BUS STOP: A double-decker brings tourists to Santa Monica. (Photo courtesy Bruno Marcotulli)

BUS STOP: A double-decker brings tourists to Santa Monica. (Photo courtesy Bruno Marcotulli)

Given the number of emails I received, last week’s column about Santa Monica development or over-development, touched a nerve. Surprisingly, the emails were polite. You see I’ve experienced over the years of doing these columns that anger, often expressed rudely, is a great motivator. In this busy world, it takes energy to shoot off an email and being highly annoyed with me seems to be the ticket.

The current nerve being touched belongs to residents who feel our quality of life has been severely compromised in the name of tourism and business, causing considerable congestion and gridlock on our streets.  The public’s reaction to the Hines Project passed by our City Council is obvious evidence of residents’ discontent. (An anti-development referendum has qualified for the November ballot so stay tuned.)

A few readers complained about the big red double-decker StarLine Tour busses that seem to be everywhere. They bring tourists staying at hotels in Hollywood and Downtown L.A. to the beach, the Promenade and Palisades Park and take visitors staying in Santa Monica hotels to famous landmarks in Hollywood and points east.  Whenever I watch one of these giant busses lumber by, I suddenly feel like either I live in Disneyland or I’m a figure in the wax museum.

The busses, with their huge ads on the side, look like giant billboards on wheels. But, due to amazing technology, the tourists can see through the windows as if the ads weren’t there. (We should be so lucky.) To be fair, however, there are definite upsides to these busses, or so I’m told.

As embraced by the Chamber of Commerce, the theory of the double-deckers is the larger the bus the fewer the cars that pour in with tourists. Also, the busses are “hop on, hop off.” This means tourists can hop off to spend time shopping or exploring the sights, and then, at designated StarLine Bus Stops, get back on and visit other sights or return to their hotels.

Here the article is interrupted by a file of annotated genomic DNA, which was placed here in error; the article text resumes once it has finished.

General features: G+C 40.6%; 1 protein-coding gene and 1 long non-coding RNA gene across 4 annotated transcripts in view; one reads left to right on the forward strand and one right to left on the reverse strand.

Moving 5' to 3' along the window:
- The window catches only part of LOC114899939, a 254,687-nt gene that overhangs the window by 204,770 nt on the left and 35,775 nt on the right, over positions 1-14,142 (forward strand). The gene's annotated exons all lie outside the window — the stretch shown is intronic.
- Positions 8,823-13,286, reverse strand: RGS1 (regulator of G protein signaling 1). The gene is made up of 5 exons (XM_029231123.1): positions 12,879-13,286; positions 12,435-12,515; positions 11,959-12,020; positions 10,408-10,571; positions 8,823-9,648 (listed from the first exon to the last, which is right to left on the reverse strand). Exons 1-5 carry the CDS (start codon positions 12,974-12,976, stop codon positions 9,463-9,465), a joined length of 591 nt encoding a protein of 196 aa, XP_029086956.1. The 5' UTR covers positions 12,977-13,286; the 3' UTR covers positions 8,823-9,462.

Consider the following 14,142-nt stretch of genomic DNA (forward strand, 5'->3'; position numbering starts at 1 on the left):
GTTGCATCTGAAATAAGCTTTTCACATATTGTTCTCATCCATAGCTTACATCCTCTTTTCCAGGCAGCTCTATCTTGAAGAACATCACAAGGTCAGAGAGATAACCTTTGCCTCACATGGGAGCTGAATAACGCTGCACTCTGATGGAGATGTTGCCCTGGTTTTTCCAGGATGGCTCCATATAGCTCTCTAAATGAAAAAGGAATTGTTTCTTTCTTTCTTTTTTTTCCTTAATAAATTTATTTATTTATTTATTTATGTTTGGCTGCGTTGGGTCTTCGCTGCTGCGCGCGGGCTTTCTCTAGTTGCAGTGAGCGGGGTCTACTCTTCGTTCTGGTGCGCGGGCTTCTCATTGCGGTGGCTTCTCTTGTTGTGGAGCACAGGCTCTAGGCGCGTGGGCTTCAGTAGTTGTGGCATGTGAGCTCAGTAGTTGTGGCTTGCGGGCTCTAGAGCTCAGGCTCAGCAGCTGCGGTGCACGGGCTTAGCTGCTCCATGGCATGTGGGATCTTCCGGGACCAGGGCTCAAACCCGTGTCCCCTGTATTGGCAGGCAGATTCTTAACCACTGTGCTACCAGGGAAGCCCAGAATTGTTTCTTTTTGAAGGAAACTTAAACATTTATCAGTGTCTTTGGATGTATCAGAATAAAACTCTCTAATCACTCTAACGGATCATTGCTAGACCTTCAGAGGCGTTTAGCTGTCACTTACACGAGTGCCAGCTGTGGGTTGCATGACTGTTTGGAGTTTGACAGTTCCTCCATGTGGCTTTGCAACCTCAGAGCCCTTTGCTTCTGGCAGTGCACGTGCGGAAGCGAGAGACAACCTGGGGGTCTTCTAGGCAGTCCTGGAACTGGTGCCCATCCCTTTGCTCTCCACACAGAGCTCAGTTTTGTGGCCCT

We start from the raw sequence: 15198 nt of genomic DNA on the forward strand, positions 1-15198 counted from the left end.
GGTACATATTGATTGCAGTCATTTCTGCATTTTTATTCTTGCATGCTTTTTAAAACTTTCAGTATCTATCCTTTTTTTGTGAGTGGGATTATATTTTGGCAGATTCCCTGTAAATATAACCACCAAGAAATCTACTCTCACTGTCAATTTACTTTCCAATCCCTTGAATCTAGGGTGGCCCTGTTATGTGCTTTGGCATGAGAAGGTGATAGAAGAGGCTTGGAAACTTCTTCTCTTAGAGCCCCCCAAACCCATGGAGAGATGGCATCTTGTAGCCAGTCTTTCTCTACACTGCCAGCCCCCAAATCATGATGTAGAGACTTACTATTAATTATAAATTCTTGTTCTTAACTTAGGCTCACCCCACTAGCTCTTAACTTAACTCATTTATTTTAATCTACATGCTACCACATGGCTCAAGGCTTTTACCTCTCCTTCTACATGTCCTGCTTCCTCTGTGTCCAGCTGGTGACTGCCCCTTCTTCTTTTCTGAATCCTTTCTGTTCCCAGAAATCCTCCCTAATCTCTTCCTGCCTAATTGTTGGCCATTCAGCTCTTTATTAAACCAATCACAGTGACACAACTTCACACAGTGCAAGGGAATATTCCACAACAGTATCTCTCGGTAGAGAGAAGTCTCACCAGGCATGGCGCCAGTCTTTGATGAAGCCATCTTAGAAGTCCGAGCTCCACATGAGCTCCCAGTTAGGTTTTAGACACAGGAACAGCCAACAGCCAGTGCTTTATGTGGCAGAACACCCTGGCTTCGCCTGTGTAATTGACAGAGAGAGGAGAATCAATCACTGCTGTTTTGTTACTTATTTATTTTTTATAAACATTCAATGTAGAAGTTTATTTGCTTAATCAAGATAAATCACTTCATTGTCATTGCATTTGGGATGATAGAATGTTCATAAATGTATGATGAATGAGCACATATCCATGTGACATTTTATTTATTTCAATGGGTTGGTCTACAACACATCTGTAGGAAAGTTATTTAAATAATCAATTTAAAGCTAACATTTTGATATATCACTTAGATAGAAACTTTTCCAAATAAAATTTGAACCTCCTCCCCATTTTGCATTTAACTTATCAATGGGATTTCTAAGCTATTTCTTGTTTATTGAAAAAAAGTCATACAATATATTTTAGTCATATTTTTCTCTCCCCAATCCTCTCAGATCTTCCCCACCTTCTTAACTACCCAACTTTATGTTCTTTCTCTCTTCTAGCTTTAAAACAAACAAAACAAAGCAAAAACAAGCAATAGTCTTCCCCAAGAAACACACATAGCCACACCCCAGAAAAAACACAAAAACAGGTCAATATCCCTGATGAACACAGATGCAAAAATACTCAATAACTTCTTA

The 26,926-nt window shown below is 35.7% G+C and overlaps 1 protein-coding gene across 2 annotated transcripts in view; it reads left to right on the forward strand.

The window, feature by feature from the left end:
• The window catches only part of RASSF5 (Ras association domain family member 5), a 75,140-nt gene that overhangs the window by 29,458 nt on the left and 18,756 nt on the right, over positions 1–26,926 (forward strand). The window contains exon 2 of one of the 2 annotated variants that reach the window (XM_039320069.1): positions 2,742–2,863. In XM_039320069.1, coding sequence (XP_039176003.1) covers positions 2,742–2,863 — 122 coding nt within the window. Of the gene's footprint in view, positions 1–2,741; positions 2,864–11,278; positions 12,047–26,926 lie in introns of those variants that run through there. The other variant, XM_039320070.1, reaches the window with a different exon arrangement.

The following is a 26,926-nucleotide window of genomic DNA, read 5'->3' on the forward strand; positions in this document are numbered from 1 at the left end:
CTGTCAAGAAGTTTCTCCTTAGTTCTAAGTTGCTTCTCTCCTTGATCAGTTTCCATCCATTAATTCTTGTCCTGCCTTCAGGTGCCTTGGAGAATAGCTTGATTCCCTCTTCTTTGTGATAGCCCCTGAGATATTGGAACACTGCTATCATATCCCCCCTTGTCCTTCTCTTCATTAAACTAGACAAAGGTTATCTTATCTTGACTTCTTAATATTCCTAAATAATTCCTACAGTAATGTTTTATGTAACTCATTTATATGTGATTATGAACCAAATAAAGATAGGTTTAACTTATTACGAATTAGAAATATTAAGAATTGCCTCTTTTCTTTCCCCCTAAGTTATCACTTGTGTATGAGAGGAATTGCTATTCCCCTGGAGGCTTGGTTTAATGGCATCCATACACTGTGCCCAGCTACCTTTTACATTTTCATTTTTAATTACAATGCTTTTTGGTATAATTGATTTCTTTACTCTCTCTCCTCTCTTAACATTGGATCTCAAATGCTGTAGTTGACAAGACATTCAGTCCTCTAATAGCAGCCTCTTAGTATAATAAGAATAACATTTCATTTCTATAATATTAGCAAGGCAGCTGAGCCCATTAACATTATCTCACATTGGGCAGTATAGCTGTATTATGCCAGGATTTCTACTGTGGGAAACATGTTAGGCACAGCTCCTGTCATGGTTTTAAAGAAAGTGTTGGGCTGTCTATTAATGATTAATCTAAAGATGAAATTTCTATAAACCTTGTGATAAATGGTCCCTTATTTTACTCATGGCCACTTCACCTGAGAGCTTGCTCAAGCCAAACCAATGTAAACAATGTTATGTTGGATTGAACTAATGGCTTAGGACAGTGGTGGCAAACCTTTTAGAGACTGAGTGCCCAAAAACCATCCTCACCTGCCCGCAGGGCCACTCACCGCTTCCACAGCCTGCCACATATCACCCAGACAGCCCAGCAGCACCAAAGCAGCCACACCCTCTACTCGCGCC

Again due to technology, loud narration is a thing of the past as the StarLine busses are equipped with headsets that provide commentary available in 9 languages. (So essentially we can get their tourist dollars without even understanding their language or vice-versa.)

The headsets definitely beat a guy with a microphone, “And on your right is where mobster James ‘Whitey’ Bulger had $800,000 cash in his wall when he was arrested.” (Bugler update: Whitey received two consecutive life sentences plus five years and was ordered to pay restitution of $19.5 million, which sounds like a helluva lot of license plates.)

And yet I remember it fondly when the Loew’s Hotel first opened in Santa Monica in 1989.  I was proud that a sophisticated hotel chain based in Manhattan thought so highly of our sleepy beach town. Only thereafter came Shutters, Casa Del Mar, Le Merigot, the Shore Hotel, the Viceroy and on and on. Soon my pride turned to, “Hey, enough already.”

My friend, Ron Accosta, an amateur Santa Monica historian having grown up in the Main Street neighborhood in the 1930’s and 40’s, is philosophical about all the changes, “You can’t fight the sunrise.”  It somehow reminded me of Spencer Tracy, playing Clarence Darrow, in the classic movie “Inherit the Wind,” speaking about the tradeoffs of progress. “You can have a telephone but you lose privacy and the charm of distance.”

For example, I remember the outdoor mall in the 70’s and 80’s. To quote Bette Davis, “What a dump.” Then, also in 1989, came the Third Street Promenade and soon taxable sales in Santa Monica grew by 440%.

At first it was great. But now it’s often so mobbed you couldn’t pay me to go there. As Yogi Berra said of a restaurant that got too popular, “It’s so crowded nobody goes there anymore.”

So the battle lines seem drawn, quality of life vs. booming business.  With rents skyrocketing along with property values, the middle class is being squeezed out.  Children born and raised in Santa Monica can’t afford to live here. All the while tourists from every corner of the world flock here to enjoy our sun and surf, our shops, restaurants and nightlife.

They come to us on giant jet planes and travel our streets equipped with their credit cards, seated in giant busses wearing headsets that narrate the sights of our city in 9 languages. As I stand and watch I can only wonder what’s next. (Now that I think of it, I also wonder, with two consecutive life sentences, what was the point of giving Whitey the extra five years?)

 

To learn more about the StarLine double-decker bus tours go to Citysightseeingla.com. If he isn’t too busy “wondering” Jack can be reached at facebook.com/jackneworth, twitter.com/jackneworth or  jnsmdp@aol.com.

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